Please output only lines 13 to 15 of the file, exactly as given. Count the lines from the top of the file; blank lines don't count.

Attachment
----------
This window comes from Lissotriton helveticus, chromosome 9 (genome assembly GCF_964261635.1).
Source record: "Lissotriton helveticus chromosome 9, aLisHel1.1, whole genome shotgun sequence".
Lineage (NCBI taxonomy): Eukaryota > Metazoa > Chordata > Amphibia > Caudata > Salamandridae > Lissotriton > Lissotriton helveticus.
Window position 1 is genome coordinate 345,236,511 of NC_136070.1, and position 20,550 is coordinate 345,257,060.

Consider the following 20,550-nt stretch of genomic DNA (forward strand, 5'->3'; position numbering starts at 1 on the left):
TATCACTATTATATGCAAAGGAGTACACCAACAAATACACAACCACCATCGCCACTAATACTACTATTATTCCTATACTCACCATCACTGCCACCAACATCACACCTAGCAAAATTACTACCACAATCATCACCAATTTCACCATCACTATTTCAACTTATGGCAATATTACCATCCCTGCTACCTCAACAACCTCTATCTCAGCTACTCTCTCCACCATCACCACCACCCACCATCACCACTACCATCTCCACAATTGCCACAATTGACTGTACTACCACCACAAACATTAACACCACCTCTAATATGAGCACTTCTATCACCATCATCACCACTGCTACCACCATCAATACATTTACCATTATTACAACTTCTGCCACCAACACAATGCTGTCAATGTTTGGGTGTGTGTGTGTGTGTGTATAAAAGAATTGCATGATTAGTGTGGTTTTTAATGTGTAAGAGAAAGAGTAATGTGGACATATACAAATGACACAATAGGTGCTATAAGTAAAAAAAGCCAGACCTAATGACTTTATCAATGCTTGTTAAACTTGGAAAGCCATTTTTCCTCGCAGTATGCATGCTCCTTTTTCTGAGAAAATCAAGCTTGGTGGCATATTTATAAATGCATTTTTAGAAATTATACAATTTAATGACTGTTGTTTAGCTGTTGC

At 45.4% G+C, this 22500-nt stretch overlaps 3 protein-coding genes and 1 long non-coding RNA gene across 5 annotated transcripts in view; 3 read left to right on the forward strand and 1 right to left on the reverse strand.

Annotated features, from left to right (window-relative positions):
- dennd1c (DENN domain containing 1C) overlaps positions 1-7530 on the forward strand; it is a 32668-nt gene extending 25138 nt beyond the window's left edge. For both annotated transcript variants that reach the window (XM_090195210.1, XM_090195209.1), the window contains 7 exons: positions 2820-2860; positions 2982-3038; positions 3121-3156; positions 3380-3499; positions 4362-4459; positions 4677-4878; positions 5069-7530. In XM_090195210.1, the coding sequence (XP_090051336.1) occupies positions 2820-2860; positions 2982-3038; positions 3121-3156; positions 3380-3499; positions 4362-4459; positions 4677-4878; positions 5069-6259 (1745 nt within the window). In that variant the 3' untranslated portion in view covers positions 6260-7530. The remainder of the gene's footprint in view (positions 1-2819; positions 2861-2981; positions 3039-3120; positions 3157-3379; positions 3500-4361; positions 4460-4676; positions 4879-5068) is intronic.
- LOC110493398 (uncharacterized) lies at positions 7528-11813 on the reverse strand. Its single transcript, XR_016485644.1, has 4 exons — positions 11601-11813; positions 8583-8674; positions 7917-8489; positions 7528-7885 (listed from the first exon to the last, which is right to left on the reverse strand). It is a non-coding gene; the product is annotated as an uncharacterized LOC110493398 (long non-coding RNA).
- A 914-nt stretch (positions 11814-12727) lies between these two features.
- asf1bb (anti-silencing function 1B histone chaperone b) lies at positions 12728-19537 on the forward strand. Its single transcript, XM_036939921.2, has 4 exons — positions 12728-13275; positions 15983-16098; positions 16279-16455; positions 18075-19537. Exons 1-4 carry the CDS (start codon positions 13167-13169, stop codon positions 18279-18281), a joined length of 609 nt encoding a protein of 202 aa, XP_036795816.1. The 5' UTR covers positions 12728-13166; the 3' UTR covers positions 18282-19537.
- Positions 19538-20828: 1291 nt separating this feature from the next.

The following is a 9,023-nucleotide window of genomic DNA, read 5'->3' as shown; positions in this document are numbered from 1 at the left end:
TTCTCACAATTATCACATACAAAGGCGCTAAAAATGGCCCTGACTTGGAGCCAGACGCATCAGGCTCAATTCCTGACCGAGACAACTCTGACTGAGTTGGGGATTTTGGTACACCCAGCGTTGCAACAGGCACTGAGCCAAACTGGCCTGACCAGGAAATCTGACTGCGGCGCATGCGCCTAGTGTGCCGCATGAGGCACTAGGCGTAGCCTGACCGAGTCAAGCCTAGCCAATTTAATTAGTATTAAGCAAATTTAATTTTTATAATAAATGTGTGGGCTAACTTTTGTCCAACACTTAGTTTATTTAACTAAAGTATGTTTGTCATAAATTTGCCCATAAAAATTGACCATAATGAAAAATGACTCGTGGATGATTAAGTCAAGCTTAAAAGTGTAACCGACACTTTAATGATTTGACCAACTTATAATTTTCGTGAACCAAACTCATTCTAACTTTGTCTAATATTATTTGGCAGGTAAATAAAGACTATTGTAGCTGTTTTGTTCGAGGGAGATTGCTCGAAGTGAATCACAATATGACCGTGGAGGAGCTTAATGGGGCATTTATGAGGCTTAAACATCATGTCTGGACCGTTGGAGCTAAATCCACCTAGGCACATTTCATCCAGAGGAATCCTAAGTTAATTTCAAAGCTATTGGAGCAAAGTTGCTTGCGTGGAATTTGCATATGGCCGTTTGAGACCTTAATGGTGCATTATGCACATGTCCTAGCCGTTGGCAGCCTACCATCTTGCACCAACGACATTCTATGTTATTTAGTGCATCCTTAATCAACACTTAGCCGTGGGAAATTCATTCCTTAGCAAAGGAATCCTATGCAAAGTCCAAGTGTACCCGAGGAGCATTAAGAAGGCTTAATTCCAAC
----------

- Positions 19538-20828: 1291 nt separating this feature from the next.

The following is a 9,023-nucleotide window of genomic DNA, read 5'->3' as shown; positions in this document are numbered from 1 at the left end:
TTCTCACAATTATCACATACAAAGGCGCTAAAAATGGCCCTGACTTGGAGCCAGACGCATCAGGCTCAATTCCTGACCGAGACAACTCTGACTGAGTTGGGGATTTTGGTACACCCAGCGTTGCAACAGGCACTGAGCCAAACTGGCCTGACCAGGAAATCTGACTGCGGCGCATGCGCCTAGTGTGCCGCATGAGGCACTAGGCGTAGCCTGACCGAGTCAAGCCTAGCCAATTTAATTAGTATTAAGCAAATTTAATTTTTATAATAAATGTGTGGGCTAACTTTTGTCCAACACTTAGTTTATTTAACTAAAGTATGTTTGTCATAAATTTGCCCATAAAAATTGACCATAATGAAAAATGACTCGTGGATGATTAAGTCAAGCTTAAAAGTGTAACCGACACTTTAATGATTTGACCAACTTATAATTTTCGTGAACCAAACTCATTCTAACTTTGTCTAATATTATTTGGCAGGTAAATAAAGACTATTGTAGCTGTTTTGTTCGAGGGAGATTGCTCGAAGTGAATCACAATATGACCGTGGAGGAGCTTAATGGGGCATTTATGAGGCTTAAACATCATGTCTGGACCGTTGGAGCTAAATCCACCTAGGCACATTTCATCCAGAGGAATCCTAAGTTAATTTCAAAGCTATTGGAGCAAAGTTGCTTGCGTGGAATTTGCATATGGCCGTTTGAGACCTTAATGGTGCATTATGCACATGTCCTAGCCGTTGGCAGCCTACCATCTTGCACCAACGACATTCTATGTTATTTAGTGCATCCTTAATCAACACTTAGCCGTGGGAAATTCATTCCTTAGCAAAGGAATCCTATGCAAAGTCCAAGTGTACCCGAGGAGCATTAAGAAGGCTTAATTCCAAC